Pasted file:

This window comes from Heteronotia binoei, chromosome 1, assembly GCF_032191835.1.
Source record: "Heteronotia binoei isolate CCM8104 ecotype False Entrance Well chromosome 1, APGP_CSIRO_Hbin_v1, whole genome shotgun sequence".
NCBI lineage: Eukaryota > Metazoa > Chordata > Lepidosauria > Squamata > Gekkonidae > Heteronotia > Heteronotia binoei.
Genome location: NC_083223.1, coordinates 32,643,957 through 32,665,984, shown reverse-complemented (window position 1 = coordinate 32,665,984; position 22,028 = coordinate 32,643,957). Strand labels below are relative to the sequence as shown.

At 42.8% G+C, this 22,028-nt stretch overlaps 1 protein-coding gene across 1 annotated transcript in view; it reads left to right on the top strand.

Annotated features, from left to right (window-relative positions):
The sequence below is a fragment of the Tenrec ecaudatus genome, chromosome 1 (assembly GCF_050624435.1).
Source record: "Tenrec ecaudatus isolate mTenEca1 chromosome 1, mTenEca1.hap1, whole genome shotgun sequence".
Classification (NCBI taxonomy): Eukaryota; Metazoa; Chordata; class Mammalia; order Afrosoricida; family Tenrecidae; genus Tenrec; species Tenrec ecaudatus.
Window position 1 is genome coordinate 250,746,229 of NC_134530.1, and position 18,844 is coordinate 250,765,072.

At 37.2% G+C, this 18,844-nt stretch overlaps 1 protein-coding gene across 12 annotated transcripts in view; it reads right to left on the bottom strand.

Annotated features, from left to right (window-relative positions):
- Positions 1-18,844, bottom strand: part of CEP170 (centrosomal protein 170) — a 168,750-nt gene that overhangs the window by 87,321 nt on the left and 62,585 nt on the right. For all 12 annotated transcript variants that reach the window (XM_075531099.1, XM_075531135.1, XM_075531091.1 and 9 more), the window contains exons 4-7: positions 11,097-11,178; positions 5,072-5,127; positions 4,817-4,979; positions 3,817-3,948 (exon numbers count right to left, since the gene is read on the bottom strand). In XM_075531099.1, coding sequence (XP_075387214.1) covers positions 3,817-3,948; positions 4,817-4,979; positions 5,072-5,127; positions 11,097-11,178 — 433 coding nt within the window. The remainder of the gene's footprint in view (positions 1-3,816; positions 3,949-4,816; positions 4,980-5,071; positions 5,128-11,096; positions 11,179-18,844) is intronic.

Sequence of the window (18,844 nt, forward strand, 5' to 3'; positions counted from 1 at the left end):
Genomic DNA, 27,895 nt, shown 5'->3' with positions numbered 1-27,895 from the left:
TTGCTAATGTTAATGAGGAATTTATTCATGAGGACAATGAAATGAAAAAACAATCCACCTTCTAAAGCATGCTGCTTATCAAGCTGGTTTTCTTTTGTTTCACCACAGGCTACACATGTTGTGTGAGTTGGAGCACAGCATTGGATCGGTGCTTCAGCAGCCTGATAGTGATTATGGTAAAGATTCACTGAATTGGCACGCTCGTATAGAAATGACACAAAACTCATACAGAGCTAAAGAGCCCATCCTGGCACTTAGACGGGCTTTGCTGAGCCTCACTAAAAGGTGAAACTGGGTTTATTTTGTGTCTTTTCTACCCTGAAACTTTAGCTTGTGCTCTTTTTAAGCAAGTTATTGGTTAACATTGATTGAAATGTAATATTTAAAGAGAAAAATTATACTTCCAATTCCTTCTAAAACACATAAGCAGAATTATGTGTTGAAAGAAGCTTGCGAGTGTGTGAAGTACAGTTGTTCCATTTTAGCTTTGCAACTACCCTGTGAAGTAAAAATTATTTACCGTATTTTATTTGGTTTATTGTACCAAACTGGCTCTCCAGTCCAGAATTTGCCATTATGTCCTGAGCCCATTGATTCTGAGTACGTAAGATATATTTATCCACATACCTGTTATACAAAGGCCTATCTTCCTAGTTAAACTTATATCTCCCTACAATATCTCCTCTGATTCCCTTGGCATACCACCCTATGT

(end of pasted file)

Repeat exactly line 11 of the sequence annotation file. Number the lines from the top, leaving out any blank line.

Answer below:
At 37.2% G+C, this 18,844-nt stretch overlaps 1 protein-coding gene across 12 annotated transcripts in view; it reads right to left on the bottom strand.